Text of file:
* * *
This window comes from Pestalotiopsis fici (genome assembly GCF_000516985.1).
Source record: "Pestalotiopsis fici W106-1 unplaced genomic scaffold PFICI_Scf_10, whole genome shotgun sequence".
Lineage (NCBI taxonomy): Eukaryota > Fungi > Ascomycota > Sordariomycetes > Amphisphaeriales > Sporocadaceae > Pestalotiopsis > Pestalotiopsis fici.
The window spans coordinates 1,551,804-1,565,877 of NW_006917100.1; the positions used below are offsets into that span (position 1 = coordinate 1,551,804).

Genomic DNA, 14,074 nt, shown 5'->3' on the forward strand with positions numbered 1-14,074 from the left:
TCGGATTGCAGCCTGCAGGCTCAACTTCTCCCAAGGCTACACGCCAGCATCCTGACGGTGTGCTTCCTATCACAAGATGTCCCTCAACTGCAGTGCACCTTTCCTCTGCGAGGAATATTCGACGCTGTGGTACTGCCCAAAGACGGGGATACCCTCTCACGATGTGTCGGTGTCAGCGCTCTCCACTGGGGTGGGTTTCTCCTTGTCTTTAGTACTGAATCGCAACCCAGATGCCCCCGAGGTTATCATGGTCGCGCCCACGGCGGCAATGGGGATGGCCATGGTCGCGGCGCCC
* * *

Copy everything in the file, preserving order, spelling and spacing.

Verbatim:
This window comes from Pestalotiopsis fici (genome assembly GCF_000516985.1).
Source record: "Pestalotiopsis fici W106-1 unplaced genomic scaffold PFICI_Scf_10, whole genome shotgun sequence".
Lineage (NCBI taxonomy): Eukaryota > Fungi > Ascomycota > Sordariomycetes > Amphisphaeriales > Sporocadaceae > Pestalotiopsis > Pestalotiopsis fici.
The window spans coordinates 1,551,804-1,565,877 of NW_006917100.1; the positions used below are offsets into that span (position 1 = coordinate 1,551,804).

Genomic DNA, 14,074 nt, shown 5'->3' on the forward strand with positions numbered 1-14,074 from the left:
TCGGATTGCAGCCTGCAGGCTCAACTTCTCCCAAGGCTACACGCCAGCATCCTGACGGTGTGCTTCCTATCACAAGATGTCCCTCAACTGCAGTGCACCTTTCCTCTGCGAGGAATATTCGACGCTGTGGTACTGCCCAAAGACGGGGATACCCTCTCACGATGTGTCGGTGTCAGCGCTCTCCACTGGGGTGGGTTTCTCCTTGTCTTTAGTACTGAATCGCAACCCAGATGCCCCCGAGGTTATCATGGTCGCGCCCACGGCGGCAATGGGGATGGCCATGGTCGCGGCGCCC